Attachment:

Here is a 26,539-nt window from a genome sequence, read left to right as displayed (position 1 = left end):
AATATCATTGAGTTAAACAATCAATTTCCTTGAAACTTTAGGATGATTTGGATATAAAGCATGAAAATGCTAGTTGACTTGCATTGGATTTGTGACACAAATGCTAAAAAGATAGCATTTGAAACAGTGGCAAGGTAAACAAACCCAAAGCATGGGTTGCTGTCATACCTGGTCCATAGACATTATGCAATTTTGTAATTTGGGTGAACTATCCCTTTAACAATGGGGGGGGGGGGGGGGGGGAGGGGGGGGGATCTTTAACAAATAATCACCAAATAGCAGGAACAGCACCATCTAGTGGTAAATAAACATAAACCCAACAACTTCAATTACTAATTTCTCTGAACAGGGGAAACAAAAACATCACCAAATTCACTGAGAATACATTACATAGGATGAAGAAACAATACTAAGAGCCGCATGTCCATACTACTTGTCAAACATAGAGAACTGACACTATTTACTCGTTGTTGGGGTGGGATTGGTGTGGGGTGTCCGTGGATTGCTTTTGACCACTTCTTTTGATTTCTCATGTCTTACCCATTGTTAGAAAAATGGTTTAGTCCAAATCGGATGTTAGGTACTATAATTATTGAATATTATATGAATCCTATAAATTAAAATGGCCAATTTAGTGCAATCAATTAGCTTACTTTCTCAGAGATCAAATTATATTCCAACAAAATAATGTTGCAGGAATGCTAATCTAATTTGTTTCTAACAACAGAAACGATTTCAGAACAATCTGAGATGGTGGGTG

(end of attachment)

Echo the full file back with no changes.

Here is a 26,539-nt window from a genome sequence, read left to right as displayed (position 1 = left end):
AATATCATTGAGTTAAACAATCAATTTCCTTGAAACTTTAGGATGATTTGGATATAAAGCATGAAAATGCTAGTTGACTTGCATTGGATTTGTGACACAAATGCTAAAAAGATAGCATTTGAAACAGTGGCAAGGTAAACAAACCCAAAGCATGGGTTGCTGTCATACCTGGTCCATAGACATTATGCAATTTTGTAATTTGGGTGAACTATCCCTTTAACAATGGGGGGGGGGGGGGGGGGGAGGGGGGGGGATCTTTAACAAATAATCACCAAATAGCAGGAACAGCACCATCTAGTGGTAAATAAACATAAACCCAACAACTTCAATTACTAATTTCTCTGAACAGGGGAAACAAAAACATCACCAAATTCACTGAGAATACATTACATAGGATGAAGAAACAATACTAAGAGCCGCATGTCCATACTACTTGTCAAACATAGAGAACTGACACTATTTACTCGTTGTTGGGGTGGGATTGGTGTGGGGTGTCCGTGGATTGCTTTTGACCACTTCTTTTGATTTCTCATGTCTTACCCATTGTTAGAAAAATGGTTTAGTCCAAATCGGATGTTAGGTACTATAATTATTGAATATTATATGAATCCTATAAATTAAAATGGCCAATTTAGTGCAATCAATTAGCTTACTTTCTCAGAGATCAAATTATATTCCAACAAAATAATGTTGCAGGAATGCTAATCTAATTTGTTTCTAACAACAGAAACGATTTCAGAACAATCTGAGATGGTGGGTG